Can you describe the pride and prominence of the fare that KindredQuest has produced over the years such as your award-winning short horror film “The Testament of Karma” from a few years ago?
Receiving the recognition means so much to me and my team, because what we are trying to do is going to be faced with opposition. Portraying women, especially women of color, in a positive light on screen? Some may be very fearful of that. Can you imagine having a Native American Katniss Everdeen? Or a Black Harley Quinn? What about an Asian Ellen Ripley? What if the director of “Transformers” was a tall, beautiful blonde woman in her early 50s and her name was Michelle Bay? (laughs) Some people aren’t ready for that. So the fact that we are blessed to be able to communicate with people in the world, like yourself, who are understanding and open-minded to what we are trying to accomplish is the most beautiful thing of all.
There is the November 2016 campaign underway for the arrival of KindredQuest’s produced “The Sorrow.” Can you give us an insight as to what this latest narrative entails in its theme and storyline?
Of course! My team and I are all super excited about this. We are going to be raising a portion of the funds for our upcoming horror film, “The Sorrow.” “The Sorrow” is about a group of anti-paranormal investigators who go into a house to prove that there is no such thing as a paranormal being. But once they are inside the house, they realize that they don’t know as much about the afterlife as they thought. Our plan is to go classic horror for the film, and we really want to produce a product that horror fans will enjoy. The film will scare people, make people laugh, make people afraid to go to sleep. We are going to raise $25k through our online marketing campaign, and we are also hoping that women and minorities who have had trouble finding jobs due to inequality reach out to us, as we would love to work with them. We want to build a safe community for those who need it.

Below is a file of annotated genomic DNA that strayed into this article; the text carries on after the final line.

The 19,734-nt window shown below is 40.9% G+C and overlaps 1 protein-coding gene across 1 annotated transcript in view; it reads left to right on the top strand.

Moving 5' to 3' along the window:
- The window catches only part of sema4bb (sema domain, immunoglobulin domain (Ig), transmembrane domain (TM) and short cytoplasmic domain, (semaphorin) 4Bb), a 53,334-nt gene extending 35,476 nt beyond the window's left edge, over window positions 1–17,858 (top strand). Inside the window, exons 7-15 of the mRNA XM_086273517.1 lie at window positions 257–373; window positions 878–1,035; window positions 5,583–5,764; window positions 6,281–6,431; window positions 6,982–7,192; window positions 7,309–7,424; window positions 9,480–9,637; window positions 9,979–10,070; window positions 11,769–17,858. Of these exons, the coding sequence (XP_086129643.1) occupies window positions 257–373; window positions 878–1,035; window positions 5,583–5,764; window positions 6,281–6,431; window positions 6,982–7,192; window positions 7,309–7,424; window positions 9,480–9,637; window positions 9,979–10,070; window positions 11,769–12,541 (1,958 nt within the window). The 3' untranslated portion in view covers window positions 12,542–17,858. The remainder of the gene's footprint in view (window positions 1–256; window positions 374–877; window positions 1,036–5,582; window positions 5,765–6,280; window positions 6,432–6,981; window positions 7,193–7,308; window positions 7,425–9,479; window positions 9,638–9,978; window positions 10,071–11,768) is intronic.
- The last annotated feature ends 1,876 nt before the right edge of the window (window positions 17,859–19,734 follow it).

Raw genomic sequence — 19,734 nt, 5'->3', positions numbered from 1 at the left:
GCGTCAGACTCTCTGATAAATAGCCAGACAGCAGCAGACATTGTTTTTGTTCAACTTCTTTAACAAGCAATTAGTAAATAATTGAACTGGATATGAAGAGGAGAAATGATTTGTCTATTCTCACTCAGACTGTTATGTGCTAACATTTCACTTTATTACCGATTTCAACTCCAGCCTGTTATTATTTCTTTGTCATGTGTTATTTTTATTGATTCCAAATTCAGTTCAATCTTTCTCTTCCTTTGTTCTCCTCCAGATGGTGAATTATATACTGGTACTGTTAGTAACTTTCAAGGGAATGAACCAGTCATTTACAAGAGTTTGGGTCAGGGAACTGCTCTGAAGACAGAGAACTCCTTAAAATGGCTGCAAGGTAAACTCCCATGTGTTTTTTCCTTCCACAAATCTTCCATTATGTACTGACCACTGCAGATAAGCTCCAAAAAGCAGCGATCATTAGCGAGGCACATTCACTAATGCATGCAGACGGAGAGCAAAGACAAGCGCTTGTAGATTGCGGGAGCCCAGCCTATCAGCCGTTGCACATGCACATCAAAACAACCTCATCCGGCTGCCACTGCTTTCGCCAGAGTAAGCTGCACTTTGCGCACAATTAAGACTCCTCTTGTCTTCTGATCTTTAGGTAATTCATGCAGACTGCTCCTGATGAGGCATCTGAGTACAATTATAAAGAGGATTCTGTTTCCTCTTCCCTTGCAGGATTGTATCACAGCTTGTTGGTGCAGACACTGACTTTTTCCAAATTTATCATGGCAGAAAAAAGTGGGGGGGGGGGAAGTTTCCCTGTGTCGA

In returning back to the positive and uplifting notion of inclusion when prominently featuring women of color and lead minorities in your produced films what can you expect from outside contributors responding to this particular movement? And better yet what can one do in order to help out with parlaying KindredQuest’s intentions to showcase diversified performers in its artistry?
We really want people to be a part of this. Men, too. You would be surprised how many men that I have met who are in complete support of this and love the idea of what I will accomplish. So many men have found out what I was doing and literally went above and beyond to introduce me to other people who could help or even contributed to things financially out of their own pockets. There were times when I needed some things done for a film but it was out of the film’s budget, and these men would cut some of their salary down for me and my team. So we are looking to build with people like that, who support what I do and believe in my vision. Contributors can help by keeping in touch with us, keeping us updated on their success, work with us on some of our films, and contribute to our marketing campaign.